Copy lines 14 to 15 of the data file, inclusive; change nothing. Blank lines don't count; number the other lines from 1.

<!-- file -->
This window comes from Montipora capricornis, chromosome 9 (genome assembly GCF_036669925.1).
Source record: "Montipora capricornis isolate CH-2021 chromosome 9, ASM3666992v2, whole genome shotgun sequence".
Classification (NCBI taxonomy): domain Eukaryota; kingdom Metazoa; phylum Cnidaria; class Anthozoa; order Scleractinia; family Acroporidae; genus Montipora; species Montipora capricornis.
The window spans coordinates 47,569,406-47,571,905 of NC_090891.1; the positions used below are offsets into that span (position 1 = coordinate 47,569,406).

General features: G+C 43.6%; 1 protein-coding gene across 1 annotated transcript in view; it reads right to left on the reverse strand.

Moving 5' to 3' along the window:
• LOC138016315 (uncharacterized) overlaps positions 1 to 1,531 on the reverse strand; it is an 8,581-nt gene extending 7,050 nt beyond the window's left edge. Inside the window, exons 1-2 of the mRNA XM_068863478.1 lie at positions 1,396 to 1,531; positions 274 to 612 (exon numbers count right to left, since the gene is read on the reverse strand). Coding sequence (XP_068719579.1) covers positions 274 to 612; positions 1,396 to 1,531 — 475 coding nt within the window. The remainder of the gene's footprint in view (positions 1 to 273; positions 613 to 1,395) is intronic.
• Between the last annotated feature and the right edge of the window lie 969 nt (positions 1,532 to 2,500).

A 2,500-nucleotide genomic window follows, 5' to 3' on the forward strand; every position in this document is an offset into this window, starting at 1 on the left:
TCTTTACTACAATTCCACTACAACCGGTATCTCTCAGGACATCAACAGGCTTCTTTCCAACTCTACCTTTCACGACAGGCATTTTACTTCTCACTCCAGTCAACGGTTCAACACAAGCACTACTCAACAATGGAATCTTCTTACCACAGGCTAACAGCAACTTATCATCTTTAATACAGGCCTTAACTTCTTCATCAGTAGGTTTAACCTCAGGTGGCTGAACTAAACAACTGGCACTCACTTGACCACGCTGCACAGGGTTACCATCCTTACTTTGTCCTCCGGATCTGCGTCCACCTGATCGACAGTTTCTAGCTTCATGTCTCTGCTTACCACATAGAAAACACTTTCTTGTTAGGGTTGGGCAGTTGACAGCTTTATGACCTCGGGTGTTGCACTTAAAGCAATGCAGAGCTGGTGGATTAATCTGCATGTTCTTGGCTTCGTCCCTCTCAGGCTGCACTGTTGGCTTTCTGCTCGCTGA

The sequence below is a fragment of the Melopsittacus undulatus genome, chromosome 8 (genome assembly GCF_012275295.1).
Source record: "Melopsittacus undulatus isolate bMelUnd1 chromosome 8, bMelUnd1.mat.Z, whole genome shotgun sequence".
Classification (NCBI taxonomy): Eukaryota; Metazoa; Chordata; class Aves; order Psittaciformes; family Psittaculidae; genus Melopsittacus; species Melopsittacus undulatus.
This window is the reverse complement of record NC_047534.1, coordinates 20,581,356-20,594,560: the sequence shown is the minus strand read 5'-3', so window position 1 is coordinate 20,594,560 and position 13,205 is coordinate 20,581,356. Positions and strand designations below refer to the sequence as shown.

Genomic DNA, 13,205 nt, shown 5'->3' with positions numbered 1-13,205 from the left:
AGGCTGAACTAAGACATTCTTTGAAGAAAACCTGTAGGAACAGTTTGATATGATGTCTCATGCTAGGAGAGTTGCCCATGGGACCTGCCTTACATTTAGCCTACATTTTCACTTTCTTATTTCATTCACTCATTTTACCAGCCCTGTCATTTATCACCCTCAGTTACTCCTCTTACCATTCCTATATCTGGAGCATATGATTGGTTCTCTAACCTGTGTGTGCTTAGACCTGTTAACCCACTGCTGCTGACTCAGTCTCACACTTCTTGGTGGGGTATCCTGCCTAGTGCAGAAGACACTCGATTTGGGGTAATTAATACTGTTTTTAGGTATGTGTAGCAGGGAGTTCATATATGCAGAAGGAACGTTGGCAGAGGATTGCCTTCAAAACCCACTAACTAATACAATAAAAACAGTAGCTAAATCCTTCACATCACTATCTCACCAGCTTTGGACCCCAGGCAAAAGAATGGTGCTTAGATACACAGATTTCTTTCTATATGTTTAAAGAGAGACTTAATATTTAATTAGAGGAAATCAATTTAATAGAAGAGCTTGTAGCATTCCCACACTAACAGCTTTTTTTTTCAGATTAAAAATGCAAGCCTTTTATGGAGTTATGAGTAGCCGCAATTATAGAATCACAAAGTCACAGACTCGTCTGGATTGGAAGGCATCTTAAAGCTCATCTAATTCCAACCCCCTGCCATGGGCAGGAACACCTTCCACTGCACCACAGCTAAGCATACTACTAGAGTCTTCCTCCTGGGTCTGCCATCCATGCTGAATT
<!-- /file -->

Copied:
This window is the reverse complement of record NC_047534.1, coordinates 20,581,356-20,594,560: the sequence shown is the minus strand read 5'-3', so window position 1 is coordinate 20,594,560 and position 13,205 is coordinate 20,581,356. Positions and strand designations below refer to the sequence as shown.

Genomic DNA, 13,205 nt, shown 5'->3' with positions numbered 1-13,205 from the left: